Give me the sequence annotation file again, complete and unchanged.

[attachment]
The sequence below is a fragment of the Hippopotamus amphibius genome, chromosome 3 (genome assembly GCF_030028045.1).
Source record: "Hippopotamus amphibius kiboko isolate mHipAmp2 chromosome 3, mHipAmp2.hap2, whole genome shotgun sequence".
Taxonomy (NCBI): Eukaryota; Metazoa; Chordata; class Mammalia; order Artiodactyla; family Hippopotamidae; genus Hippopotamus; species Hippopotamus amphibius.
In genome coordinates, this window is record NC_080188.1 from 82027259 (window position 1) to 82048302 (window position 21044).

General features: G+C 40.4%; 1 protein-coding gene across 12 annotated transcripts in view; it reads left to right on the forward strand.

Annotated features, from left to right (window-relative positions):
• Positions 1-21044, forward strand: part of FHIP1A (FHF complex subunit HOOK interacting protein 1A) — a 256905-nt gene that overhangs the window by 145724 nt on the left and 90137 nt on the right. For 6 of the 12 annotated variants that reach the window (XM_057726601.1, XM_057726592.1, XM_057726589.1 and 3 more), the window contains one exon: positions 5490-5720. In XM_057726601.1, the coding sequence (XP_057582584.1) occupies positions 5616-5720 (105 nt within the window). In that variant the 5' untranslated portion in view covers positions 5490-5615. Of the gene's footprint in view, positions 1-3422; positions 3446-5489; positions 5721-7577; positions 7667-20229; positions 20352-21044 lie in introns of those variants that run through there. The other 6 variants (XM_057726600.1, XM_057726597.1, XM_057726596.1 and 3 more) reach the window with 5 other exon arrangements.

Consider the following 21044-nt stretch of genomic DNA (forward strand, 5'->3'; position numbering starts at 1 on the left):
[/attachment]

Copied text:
The sequence below is a fragment of the Hippopotamus amphibius genome, chromosome 3 (genome assembly GCF_030028045.1).
Source record: "Hippopotamus amphibius kiboko isolate mHipAmp2 chromosome 3, mHipAmp2.hap2, whole genome shotgun sequence".
Taxonomy (NCBI): Eukaryota; Metazoa; Chordata; class Mammalia; order Artiodactyla; family Hippopotamidae; genus Hippopotamus; species Hippopotamus amphibius.
In genome coordinates, this window is record NC_080188.1 from 82027259 (window position 1) to 82048302 (window position 21044).

General features: G+C 40.4%; 1 protein-coding gene across 12 annotated transcripts in view; it reads left to right on the forward strand.

Annotated features, from left to right (window-relative positions):
• Positions 1-21044, forward strand: part of FHIP1A (FHF complex subunit HOOK interacting protein 1A) — a 256905-nt gene that overhangs the window by 145724 nt on the left and 90137 nt on the right. For 6 of the 12 annotated variants that reach the window (XM_057726601.1, XM_057726592.1, XM_057726589.1 and 3 more), the window contains one exon: positions 5490-5720. In XM_057726601.1, the coding sequence (XP_057582584.1) occupies positions 5616-5720 (105 nt within the window). In that variant the 5' untranslated portion in view covers positions 5490-5615. Of the gene's footprint in view, positions 1-3422; positions 3446-5489; positions 5721-7577; positions 7667-20229; positions 20352-21044 lie in introns of those variants that run through there. The other 6 variants (XM_057726600.1, XM_057726597.1, XM_057726596.1 and 3 more) reach the window with 5 other exon arrangements.

Consider the following 21044-nt stretch of genomic DNA (forward strand, 5'->3'; position numbering starts at 1 on the left):